But thanks to the craft of perfumery, we do not need as much as a dozen or six hundred chemicals to make our brains perceive strawberries or chocolate. Sometimes, we do not even need a naturally occurring component of these. For example, the fruity aldehyde C-16 (ethyl methylphenylglycidate or ‘strawberry aldehyde’) is a popular compound for the reconstitution of strawberries. Perfumer Jean-Claude Ellena, however, begs to differ and suggests a simple strawberry accord of the strong exotic fruity note of Fructone and the crème caramel of ethyl maltol. Add the sweet berry accent of the methyl anthranilate, and one arrives at the intense smell of wild strawberries. For chocolate, the perfumer simply weaves together vanillin and the sweet, chamomile-like isobutyl phenyl acetate. And, to this accord, patchouli can create unsweetened chocolate. Whereas a trace of civet conjures a creamy ganache, orris concrete gives a cocoa powder. Other effects like orangette or minty chocolate thins can be rendered with the help of orange essence or spearmint oil, respectively. Such successful combinations have much to do with our innate ability of perception, and perfumery taps into that way we are wired. Our neural interactions allow us to perceive a new odour sensation, even if the individual odorants stimulate the neurons for very different smells. We smell chocolate from the vanilla of vanillin and the sweet charmomile of isobutyl phenyl acetate. The sensation created is an illusion of sort. The result is more than the sum of its parts.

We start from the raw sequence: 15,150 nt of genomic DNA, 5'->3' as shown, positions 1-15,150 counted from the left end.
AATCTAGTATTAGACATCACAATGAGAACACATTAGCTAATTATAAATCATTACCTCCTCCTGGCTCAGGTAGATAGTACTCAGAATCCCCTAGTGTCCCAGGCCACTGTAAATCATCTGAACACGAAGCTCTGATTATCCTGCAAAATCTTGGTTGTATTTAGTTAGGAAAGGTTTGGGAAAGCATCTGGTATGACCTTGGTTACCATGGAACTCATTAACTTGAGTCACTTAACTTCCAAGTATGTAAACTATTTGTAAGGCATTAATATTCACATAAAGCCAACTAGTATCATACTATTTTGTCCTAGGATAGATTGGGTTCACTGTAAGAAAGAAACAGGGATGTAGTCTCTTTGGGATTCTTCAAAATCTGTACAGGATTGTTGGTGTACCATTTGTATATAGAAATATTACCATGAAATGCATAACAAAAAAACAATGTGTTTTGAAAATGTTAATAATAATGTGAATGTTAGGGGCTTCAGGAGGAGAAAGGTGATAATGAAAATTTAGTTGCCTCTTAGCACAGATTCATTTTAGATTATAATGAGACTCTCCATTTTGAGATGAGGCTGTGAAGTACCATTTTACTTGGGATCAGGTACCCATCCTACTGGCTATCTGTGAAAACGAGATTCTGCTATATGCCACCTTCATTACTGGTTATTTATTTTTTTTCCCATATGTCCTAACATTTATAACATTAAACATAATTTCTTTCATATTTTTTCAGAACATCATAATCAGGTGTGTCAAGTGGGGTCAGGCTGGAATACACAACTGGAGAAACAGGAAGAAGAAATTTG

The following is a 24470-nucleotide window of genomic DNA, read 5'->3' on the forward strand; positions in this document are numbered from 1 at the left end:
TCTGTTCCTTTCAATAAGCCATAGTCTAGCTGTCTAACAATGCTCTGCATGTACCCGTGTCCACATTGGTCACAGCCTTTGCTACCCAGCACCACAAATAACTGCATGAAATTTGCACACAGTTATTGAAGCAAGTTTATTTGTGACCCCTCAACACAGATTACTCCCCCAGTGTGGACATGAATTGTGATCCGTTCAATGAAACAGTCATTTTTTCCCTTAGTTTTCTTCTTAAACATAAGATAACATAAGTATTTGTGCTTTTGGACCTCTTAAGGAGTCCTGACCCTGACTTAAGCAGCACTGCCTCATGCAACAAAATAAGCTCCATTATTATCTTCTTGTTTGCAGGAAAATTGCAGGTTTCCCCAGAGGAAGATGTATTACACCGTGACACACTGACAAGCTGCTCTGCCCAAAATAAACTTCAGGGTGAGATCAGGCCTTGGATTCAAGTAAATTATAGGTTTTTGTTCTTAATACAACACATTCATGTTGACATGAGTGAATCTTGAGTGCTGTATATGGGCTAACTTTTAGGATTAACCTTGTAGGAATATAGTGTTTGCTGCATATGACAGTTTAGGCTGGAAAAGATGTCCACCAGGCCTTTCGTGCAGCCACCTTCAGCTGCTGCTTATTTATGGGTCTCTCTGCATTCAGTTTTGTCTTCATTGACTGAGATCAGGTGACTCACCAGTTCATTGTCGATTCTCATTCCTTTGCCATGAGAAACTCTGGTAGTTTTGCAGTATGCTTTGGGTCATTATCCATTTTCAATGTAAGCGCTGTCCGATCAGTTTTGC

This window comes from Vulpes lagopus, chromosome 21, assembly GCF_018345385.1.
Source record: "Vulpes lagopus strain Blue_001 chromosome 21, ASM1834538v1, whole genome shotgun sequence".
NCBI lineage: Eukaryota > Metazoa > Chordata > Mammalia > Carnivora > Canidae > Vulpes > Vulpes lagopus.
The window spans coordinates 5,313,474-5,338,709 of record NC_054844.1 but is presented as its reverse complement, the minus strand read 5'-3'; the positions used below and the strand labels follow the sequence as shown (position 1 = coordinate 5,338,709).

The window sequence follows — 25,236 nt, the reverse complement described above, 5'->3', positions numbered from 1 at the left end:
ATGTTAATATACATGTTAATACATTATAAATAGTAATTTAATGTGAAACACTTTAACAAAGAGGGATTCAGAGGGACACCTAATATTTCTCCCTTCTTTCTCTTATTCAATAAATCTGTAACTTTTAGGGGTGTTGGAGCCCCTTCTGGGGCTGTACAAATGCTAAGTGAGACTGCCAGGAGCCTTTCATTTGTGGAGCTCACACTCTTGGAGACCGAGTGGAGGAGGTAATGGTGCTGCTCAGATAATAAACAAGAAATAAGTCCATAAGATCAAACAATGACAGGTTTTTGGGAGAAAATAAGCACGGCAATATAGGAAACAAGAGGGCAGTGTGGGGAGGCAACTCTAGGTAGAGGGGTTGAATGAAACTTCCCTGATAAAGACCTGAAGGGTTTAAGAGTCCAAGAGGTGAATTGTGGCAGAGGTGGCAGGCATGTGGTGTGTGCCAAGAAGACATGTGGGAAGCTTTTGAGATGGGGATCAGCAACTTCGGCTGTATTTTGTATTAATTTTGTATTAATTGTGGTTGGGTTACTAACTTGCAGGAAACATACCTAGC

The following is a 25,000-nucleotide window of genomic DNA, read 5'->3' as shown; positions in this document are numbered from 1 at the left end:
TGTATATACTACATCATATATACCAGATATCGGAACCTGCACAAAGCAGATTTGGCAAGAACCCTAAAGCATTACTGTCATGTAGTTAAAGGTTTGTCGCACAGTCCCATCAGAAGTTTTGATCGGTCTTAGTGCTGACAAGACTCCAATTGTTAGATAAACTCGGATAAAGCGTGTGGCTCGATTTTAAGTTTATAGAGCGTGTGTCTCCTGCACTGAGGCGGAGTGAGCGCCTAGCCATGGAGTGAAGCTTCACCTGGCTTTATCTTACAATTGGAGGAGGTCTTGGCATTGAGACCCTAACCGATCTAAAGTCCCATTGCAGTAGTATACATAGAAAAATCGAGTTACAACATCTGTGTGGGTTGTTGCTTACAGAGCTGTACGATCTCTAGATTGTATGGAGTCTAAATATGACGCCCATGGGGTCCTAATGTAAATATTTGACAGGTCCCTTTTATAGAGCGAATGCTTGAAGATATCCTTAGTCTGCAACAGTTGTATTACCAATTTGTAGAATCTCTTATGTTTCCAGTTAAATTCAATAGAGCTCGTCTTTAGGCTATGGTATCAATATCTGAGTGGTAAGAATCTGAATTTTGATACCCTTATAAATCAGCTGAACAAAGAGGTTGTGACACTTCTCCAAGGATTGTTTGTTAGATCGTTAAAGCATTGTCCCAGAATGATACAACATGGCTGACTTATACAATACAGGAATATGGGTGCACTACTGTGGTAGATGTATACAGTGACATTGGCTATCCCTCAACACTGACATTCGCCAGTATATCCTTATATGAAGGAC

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Wild strawberries

Instead of two, one plus one equals to three — that is the magic of perfumery.

Sources: Journal d’un Parfumeur